Last winter, Cultural Anthropology and the Visual and New Media Review had the opportunity to screen Collecting in the Collection: 46 Inuit Artifacts in the Berlin Ethnological Museum from Franz Boas's 1883–1884 Baffin Island Expedition, by artists Rebecca Sakoun and Florian Göttke. That film addressed anthropological and artistic themes ranging from tactile ways of knowing to the status of the encounter on postcolonial terrains. One year later, we have the pleasure of screening Griot, by Daniel Lema, and there are striking overlaps between the two films.
Griot is a thirty-minute documentary, filmed in 2014 by Daniel Lema and produced as part of the Granada Centre for Visual Anthropology at the University of Manchester. The film explores the work of Kevin Dalton-Johnson, an international artist who deals with issues of memory and identity through clay. Lema’s ethnographic film is mostly observational and stands out because of its emphasis on forms of nonverbal communication and exploration.
Born in 1985, Daniel Lema completed a degree in law and economics before going on to study photography in Edinburgh. There, his work was exhibited at the University of Edinburgh. He then pursued an Masters in visual anthropology at the University of Manchester. Since then, he has deepened his interest in ethics, aesthetics, and storytelling, and his films have been shown at various ethnographic film festivals in Europe. He is currently working as a videomaker and lecturer in Spain, while conceiving a dissertation project about how water weaves daily life, memories, and expectations in one of the largest irrigation areas of Western Europe, the Spanish natural desert Los Monegros.
Sander Holsgens: How did the idea for Griot come about? And how did you establish a relationship with Kevin Dalton-Johnson?
Daniel Lema: Kevin and I had met for a photo shoot in his studio some months before filming the documentary. I did not really know who I was going to photograph; we had met during a concert in Manchester, so this was a chance to get to know him better. When I saw him at the concert, he was well-dressed and his long dreadlocks were wrapped in an elegant tam or rastacap. The dreadlocks and the outfit did not match the stereotype I had in my mind about Rastafarians, so I asked him if he would like to have a portrait taken. What I discovered was an amazing artist driven by an amazing life story. The photo shoot was good, but I had the feeling that some elements of Kevin’s story could not be told with photographs, or at least not in the way that I wanted.
During that period, I was exploring the narrative potential of moving images and sound through the visual anthropology program at the Granada Centre. One of my lecturers was the visual anthropologist Michaela Schäuble, who encouraged me and my colleagues to explore the medium in any way we wanted. Meanwhile, you [Sander] and I were engaged in a set of interesting conversations about Robert Gardner’s (1986) Forest of Bliss. Months after my shoot with Kevin, I proposed the idea of making a film about his artistic process by documenting the production of one of his clay busts. Kevin was kind enough to accept.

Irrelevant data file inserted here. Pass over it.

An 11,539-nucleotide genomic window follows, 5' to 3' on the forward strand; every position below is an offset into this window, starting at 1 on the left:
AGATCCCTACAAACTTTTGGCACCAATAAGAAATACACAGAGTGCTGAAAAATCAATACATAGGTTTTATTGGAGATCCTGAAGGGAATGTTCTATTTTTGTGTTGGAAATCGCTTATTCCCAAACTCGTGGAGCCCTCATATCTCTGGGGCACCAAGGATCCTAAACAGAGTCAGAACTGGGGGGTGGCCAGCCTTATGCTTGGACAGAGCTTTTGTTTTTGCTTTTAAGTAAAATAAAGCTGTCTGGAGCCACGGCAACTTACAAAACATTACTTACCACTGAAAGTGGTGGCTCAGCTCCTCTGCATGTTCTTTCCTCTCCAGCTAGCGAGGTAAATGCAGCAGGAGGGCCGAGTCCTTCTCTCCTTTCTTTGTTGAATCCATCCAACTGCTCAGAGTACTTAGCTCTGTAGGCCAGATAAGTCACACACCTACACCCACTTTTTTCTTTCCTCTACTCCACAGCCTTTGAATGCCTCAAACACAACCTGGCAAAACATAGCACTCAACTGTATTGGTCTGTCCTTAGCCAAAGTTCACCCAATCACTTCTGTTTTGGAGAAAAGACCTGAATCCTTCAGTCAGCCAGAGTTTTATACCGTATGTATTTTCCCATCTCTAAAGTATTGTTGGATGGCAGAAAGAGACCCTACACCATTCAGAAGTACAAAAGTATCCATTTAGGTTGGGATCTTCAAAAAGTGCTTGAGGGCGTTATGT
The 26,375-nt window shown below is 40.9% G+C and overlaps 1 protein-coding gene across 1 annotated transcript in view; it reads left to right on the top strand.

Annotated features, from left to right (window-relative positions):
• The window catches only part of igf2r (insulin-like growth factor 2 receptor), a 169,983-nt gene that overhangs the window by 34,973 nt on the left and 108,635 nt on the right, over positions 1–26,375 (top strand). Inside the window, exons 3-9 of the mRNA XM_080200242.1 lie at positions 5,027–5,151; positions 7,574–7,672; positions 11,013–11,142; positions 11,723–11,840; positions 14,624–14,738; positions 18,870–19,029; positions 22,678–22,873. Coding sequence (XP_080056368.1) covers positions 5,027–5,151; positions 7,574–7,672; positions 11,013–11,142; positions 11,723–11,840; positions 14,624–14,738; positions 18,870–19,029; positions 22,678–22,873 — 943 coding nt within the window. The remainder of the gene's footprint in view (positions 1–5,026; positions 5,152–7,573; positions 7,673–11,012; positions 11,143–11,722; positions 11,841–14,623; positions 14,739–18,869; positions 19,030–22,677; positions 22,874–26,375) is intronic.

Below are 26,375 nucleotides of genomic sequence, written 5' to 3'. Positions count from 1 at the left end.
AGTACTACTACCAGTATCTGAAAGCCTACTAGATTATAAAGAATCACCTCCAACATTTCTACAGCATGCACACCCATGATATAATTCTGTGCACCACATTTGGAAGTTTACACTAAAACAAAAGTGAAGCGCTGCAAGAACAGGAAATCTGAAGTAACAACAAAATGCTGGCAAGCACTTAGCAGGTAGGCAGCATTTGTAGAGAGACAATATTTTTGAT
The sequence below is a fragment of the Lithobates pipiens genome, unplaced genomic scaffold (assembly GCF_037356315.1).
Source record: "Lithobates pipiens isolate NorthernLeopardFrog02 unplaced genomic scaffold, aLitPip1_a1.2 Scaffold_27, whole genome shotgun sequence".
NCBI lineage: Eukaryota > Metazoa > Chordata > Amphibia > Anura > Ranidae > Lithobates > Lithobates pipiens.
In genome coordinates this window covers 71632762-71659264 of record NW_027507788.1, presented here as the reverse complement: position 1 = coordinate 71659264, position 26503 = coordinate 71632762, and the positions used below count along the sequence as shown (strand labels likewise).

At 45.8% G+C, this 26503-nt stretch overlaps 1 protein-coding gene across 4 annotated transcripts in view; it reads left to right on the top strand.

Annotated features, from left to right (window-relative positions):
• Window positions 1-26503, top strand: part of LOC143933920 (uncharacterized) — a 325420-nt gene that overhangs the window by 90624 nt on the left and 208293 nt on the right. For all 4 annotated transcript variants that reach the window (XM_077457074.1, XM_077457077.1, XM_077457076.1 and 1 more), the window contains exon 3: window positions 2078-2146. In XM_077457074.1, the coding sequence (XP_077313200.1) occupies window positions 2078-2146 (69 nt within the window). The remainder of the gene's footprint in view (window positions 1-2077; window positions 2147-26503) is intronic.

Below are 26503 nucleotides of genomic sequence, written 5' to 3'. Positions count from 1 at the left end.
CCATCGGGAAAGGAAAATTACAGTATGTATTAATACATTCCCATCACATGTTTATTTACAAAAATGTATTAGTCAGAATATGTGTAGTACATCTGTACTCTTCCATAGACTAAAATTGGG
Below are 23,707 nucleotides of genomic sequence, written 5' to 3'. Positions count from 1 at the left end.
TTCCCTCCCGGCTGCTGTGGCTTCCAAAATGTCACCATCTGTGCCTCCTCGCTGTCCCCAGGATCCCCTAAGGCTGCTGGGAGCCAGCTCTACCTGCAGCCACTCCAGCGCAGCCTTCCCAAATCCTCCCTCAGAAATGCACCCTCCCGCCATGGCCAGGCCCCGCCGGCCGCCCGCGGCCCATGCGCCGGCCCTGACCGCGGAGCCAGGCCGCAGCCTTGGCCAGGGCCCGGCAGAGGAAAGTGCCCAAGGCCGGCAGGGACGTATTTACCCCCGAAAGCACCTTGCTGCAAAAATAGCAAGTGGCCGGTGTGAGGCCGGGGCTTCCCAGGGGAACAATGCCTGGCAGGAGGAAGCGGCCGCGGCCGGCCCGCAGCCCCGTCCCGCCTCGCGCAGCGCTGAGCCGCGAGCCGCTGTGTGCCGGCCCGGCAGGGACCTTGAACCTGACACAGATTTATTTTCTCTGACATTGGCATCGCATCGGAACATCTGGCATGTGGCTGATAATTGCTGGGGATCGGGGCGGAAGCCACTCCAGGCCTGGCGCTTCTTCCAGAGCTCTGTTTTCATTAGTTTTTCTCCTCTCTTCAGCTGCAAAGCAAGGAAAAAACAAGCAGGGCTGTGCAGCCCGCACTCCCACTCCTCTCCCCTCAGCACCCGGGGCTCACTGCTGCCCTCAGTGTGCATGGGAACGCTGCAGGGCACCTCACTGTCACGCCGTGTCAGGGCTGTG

SH: According to the blurb of the film, griots are West African historians or storytellers: repositories of oral tradition. Could you tell us more about this? If Kevin’s sculptures can be considered griots, then what is their story?
DL: In West Africa, griots are storytellers, poets, singers, historians and advisors who transmit stories, often about communities or families, through music. The term griot comes from the French guiriot, which is a transliteration of the Portuguese word criado (servant). Local terms can take multiple forms, however. For instance, in the Northern Mande culture, griots are referred to as jeli; guewel in the Wolof areas of Senegal; gawlo in Pulaar by the Fula people. One of the most extended terms is jeli, which comes from the root djali or jali, meaning blood. Traditionally, griots, males and females, are an endogamous cast that could hereditarily transmit the jeliya (or musicianhood) as inherent blood knowledge. Each family has a griot upon whom they could rely and who would be invited for all special occasions, such as weddings and funerals.
Regarding the sculptures that Kevin creates, griots are related to personal life events and memories. His sculptures represent important persons in his life, for the good and for the bad, and thus the clay is utterly charged with his emotions and memories. In Kevin’s own words, his journey is about the existential necessity of expressing his concerns about his diasporic identity. He has a strong personal life story, and I would invite anyone interested in engaging it at length to visit his website.
SH: It seems to me that you’ve embraced some particular filmic aspects of observational cinema, such as the long take and the exclusion of both a voiceover and interviews. Why did you choose this approach to filmmaking?
DL: The way things are experienced and perceived by subject and filmmaker offers, of course, a great variety of aesthetic possibilities. I think that the sensitivity of the filmmaker has to allow for the specific features of each subject to impose the cinematic approach, and thus a form of aesthetics. For instance, the film Ethnofiction, by Johannes Sjöberg (2007), develops a very sympathetic approach to “being transsexual” in São Paulo by reenacting the everyday life and memories of two transsexual individuals. In addition to empowering the subjects by allowing them to decide how they wanted be represented, this approach also gave access to aspects of their lives that otherwise might not have been reached. Sjöberg’s collaborative approach thus contributed not only to the aesthetics of the film, but to a deeper comprehension of the subjects by the spectator. Being attentive to both subject and environment allows the filmmaker to recognize different aesthetics and then leave them to consolidate in one way or another. For me, this sensitivity as a state of mind should be sustained throughout the filmmaking process, from planning to editing.